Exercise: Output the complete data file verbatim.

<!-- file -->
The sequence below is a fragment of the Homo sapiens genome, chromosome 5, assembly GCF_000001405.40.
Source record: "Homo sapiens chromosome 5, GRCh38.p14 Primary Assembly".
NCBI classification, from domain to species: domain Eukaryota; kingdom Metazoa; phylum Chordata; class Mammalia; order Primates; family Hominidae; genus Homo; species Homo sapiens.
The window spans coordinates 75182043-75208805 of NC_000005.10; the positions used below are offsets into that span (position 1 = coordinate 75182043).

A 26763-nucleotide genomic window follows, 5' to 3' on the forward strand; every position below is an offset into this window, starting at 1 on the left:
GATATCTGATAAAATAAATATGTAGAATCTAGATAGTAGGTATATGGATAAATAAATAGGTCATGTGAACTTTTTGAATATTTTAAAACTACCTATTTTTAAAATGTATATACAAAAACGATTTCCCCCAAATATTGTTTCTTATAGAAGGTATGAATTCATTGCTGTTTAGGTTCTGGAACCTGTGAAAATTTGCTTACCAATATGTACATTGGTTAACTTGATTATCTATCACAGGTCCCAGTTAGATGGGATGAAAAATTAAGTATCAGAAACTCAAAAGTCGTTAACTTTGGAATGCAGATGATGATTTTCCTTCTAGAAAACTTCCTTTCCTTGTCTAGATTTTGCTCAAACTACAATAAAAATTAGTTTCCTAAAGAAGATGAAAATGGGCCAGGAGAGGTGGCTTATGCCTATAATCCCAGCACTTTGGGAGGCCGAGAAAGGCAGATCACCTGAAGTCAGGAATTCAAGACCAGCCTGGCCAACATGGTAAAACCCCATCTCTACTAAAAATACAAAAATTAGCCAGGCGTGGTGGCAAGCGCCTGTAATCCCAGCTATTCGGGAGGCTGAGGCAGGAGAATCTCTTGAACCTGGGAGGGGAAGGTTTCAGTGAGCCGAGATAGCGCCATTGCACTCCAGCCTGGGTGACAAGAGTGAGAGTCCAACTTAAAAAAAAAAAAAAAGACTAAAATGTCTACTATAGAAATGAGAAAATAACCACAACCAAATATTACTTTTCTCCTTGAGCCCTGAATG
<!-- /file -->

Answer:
The sequence below is a fragment of the Homo sapiens genome, chromosome 5, assembly GCF_000001405.40.
Source record: "Homo sapiens chromosome 5, GRCh38.p14 Primary Assembly".
NCBI classification, from domain to species: domain Eukaryota; kingdom Metazoa; phylum Chordata; class Mammalia; order Primates; family Hominidae; genus Homo; species Homo sapiens.
The window spans coordinates 75182043-75208805 of NC_000005.10; the positions used below are offsets into that span (position 1 = coordinate 75182043).

A 26763-nucleotide genomic window follows, 5' to 3' on the forward strand; every position below is an offset into this window, starting at 1 on the left:
GATATCTGATAAAATAAATATGTAGAATCTAGATAGTAGGTATATGGATAAATAAATAGGTCATGTGAACTTTTTGAATATTTTAAAACTACCTATTTTTAAAATGTATATACAAAAACGATTTCCCCCAAATATTGTTTCTTATAGAAGGTATGAATTCATTGCTGTTTAGGTTCTGGAACCTGTGAAAATTTGCTTACCAATATGTACATTGGTTAACTTGATTATCTATCACAGGTCCCAGTTAGATGGGATGAAAAATTAAGTATCAGAAACTCAAAAGTCGTTAACTTTGGAATGCAGATGATGATTTTCCTTCTAGAAAACTTCCTTTCCTTGTCTAGATTTTGCTCAAACTACAATAAAAATTAGTTTCCTAAAGAAGATGAAAATGGGCCAGGAGAGGTGGCTTATGCCTATAATCCCAGCACTTTGGGAGGCCGAGAAAGGCAGATCACCTGAAGTCAGGAATTCAAGACCAGCCTGGCCAACATGGTAAAACCCCATCTCTACTAAAAATACAAAAATTAGCCAGGCGTGGTGGCAAGCGCCTGTAATCCCAGCTATTCGGGAGGCTGAGGCAGGAGAATCTCTTGAACCTGGGAGGGGAAGGTTTCAGTGAGCCGAGATAGCGCCATTGCACTCCAGCCTGGGTGACAAGAGTGAGAGTCCAACTTAAAAAAAAAAAAAAAGACTAAAATGTCTACTATAGAAATGAGAAAATAACCACAACCAAATATTACTTTTCTCCTTGAGCCCTGAATG